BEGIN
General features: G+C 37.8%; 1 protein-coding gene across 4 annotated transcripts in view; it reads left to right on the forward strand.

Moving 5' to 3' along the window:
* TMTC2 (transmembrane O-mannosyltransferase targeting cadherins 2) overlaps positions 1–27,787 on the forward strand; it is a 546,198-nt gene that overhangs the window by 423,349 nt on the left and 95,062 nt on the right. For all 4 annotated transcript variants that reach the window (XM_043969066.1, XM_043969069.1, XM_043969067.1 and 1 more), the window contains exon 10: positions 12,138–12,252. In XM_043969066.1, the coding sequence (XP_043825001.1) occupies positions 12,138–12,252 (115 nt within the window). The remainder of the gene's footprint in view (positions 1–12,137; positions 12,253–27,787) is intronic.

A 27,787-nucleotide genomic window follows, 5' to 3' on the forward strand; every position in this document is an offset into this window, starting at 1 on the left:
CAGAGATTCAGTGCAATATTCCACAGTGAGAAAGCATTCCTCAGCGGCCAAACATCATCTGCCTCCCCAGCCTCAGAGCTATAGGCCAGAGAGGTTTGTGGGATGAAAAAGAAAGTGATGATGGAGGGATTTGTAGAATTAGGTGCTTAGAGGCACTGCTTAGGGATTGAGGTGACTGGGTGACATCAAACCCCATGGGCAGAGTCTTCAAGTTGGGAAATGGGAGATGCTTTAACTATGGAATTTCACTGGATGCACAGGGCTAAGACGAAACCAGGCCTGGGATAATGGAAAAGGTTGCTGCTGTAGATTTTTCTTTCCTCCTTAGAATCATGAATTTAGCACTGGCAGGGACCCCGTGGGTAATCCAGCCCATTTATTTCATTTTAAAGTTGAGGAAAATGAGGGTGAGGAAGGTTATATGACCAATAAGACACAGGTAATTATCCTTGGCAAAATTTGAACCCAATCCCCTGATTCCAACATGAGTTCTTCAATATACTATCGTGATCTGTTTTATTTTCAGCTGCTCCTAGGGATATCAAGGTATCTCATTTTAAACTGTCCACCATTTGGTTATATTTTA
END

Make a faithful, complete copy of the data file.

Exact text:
General features: G+C 37.8%; 1 protein-coding gene across 4 annotated transcripts in view; it reads left to right on the forward strand.

Moving 5' to 3' along the window:
* TMTC2 (transmembrane O-mannosyltransferase targeting cadherins 2) overlaps positions 1–27,787 on the forward strand; it is a 546,198-nt gene that overhangs the window by 423,349 nt on the left and 95,062 nt on the right. For all 4 annotated transcript variants that reach the window (XM_043969066.1, XM_043969069.1, XM_043969067.1 and 1 more), the window contains exon 10: positions 12,138–12,252. In XM_043969066.1, the coding sequence (XP_043825001.1) occupies positions 12,138–12,252 (115 nt within the window). The remainder of the gene's footprint in view (positions 1–12,137; positions 12,253–27,787) is intronic.

A 27,787-nucleotide genomic window follows, 5' to 3' on the forward strand; every position in this document is an offset into this window, starting at 1 on the left:
CAGAGATTCAGTGCAATATTCCACAGTGAGAAAGCATTCCTCAGCGGCCAAACATCATCTGCCTCCCCAGCCTCAGAGCTATAGGCCAGAGAGGTTTGTGGGATGAAAAAGAAAGTGATGATGGAGGGATTTGTAGAATTAGGTGCTTAGAGGCACTGCTTAGGGATTGAGGTGACTGGGTGACATCAAACCCCATGGGCAGAGTCTTCAAGTTGGGAAATGGGAGATGCTTTAACTATGGAATTTCACTGGATGCACAGGGCTAAGACGAAACCAGGCCTGGGATAATGGAAAAGGTTGCTGCTGTAGATTTTTCTTTCCTCCTTAGAATCATGAATTTAGCACTGGCAGGGACCCCGTGGGTAATCCAGCCCATTTATTTCATTTTAAAGTTGAGGAAAATGAGGGTGAGGAAGGTTATATGACCAATAAGACACAGGTAATTATCCTTGGCAAAATTTGAACCCAATCCCCTGATTCCAACATGAGTTCTTCAATATACTATCGTGATCTGTTTTATTTTCAGCTGCTCCTAGGGATATCAAGGTATCTCATTTTAAACTGTCCACCATTTGGTTATATTTTA